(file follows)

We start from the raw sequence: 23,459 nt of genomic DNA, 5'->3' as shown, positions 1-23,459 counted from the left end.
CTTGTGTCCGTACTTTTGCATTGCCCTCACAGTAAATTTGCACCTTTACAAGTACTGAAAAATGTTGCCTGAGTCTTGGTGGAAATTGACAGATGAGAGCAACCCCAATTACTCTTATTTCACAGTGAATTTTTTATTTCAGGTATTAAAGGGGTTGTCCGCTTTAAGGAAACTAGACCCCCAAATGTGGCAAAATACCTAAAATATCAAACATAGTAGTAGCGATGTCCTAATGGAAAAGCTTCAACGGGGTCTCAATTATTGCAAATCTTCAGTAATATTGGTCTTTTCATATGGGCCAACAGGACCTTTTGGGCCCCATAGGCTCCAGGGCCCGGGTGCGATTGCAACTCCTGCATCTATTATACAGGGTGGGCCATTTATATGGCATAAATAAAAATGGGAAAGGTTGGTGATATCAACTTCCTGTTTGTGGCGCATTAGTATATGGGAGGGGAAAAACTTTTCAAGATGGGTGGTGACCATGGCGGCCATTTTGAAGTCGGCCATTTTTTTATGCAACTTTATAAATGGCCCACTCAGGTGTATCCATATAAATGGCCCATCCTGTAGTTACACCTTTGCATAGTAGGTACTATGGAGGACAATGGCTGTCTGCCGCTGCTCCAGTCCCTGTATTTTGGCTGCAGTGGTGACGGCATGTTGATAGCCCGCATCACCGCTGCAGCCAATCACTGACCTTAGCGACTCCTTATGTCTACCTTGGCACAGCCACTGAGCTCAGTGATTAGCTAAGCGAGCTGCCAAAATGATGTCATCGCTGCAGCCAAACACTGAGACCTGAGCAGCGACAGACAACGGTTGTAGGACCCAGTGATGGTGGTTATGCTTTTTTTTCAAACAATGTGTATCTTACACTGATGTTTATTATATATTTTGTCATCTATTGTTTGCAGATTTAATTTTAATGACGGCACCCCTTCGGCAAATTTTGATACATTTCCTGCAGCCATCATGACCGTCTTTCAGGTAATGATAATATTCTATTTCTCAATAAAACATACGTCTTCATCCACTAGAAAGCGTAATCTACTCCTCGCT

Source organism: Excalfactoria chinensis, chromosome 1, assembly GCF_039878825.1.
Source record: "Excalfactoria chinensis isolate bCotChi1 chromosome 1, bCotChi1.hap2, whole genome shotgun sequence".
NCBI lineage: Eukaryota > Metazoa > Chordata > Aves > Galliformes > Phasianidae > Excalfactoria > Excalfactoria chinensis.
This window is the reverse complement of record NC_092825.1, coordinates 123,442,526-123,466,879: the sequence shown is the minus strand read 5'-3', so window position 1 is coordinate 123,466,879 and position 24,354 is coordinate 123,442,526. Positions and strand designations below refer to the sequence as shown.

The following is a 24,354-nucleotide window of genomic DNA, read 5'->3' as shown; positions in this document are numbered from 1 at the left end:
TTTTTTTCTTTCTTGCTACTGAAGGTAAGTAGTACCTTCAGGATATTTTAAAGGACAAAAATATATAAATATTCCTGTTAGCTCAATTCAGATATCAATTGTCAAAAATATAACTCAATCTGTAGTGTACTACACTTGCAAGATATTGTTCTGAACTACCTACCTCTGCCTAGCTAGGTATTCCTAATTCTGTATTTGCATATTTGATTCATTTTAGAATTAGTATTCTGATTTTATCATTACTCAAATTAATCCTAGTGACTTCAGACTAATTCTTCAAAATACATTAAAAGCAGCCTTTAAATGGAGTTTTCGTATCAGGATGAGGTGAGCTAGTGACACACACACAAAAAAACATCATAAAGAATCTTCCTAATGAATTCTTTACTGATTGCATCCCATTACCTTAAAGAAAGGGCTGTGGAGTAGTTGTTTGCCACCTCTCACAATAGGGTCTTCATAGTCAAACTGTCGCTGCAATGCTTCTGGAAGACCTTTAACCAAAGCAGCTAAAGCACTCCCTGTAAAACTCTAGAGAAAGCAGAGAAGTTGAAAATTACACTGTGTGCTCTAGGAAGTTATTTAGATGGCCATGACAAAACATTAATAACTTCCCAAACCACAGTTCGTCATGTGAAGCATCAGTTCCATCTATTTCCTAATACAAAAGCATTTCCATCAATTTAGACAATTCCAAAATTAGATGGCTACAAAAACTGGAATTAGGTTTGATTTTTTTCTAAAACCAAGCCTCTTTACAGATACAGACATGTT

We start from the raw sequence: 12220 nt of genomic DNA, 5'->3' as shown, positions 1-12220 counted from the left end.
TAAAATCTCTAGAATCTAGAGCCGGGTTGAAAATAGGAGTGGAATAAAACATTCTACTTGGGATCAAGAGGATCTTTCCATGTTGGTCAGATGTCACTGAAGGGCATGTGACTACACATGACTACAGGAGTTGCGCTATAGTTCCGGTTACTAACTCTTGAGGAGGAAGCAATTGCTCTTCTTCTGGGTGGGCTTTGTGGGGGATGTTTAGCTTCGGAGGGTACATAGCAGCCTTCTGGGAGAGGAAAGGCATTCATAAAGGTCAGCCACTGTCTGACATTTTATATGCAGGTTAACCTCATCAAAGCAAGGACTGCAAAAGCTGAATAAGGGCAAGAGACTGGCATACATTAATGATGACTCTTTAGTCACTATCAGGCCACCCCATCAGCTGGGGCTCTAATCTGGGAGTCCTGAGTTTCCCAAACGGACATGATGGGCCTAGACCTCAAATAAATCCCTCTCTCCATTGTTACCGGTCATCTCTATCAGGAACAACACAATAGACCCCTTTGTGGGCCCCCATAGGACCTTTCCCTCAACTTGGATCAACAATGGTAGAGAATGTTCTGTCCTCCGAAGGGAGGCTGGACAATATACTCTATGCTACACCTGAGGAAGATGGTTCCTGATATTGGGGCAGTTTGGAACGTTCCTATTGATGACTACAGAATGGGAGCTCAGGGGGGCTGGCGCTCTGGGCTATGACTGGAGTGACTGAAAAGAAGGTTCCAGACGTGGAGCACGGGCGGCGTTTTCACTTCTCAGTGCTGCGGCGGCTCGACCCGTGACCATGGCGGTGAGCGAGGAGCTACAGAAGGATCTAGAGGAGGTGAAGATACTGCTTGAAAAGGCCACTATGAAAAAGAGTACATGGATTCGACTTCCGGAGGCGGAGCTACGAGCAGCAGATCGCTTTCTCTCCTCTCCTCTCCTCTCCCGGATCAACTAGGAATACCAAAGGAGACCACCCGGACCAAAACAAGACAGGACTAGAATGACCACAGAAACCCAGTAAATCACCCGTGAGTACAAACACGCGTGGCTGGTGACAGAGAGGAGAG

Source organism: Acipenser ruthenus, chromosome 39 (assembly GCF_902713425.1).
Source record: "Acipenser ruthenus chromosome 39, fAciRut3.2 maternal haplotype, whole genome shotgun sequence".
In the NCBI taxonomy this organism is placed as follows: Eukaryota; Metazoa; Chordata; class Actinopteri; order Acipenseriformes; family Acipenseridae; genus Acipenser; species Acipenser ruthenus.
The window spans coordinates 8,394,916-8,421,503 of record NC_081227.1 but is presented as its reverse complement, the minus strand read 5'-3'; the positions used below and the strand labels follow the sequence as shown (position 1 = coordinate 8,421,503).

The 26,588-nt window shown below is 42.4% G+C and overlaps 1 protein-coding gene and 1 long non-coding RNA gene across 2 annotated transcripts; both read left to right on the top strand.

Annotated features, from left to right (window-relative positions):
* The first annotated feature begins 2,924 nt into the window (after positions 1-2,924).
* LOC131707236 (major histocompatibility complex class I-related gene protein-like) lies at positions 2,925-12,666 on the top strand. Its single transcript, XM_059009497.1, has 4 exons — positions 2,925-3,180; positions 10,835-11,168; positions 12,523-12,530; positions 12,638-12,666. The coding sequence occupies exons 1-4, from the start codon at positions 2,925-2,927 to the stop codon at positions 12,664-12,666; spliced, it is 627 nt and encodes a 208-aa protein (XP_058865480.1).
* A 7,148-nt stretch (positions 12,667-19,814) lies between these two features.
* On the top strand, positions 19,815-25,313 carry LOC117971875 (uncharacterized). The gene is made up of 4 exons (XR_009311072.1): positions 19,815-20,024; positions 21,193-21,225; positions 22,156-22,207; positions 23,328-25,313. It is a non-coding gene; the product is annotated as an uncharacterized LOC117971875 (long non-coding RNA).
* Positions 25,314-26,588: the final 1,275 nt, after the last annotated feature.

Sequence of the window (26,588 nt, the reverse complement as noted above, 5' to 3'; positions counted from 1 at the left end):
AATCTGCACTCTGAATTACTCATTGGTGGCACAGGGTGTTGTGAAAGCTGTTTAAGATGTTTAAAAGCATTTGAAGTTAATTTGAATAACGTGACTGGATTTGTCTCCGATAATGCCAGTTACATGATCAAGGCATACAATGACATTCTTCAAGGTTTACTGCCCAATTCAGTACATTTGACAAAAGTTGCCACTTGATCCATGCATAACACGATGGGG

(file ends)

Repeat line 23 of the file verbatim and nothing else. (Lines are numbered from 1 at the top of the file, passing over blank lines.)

AATCTGCACTCTGAATTACTCATTGGTGGCACAGGGTGTTGTGAAAGCTGTTTAAGATGTTTAAAAGCATTTGAAGTTAATTTGAATAACGTGACTGGATTTGTCTCCGATAATGCCAGTTACATGATCAAGGCATACAATGACATTCTTCAAGGTTTACTGCCCAATTCAGTACATTTGACAAAAGTTGCCACTTGATCCATGCATAACACGATGGGG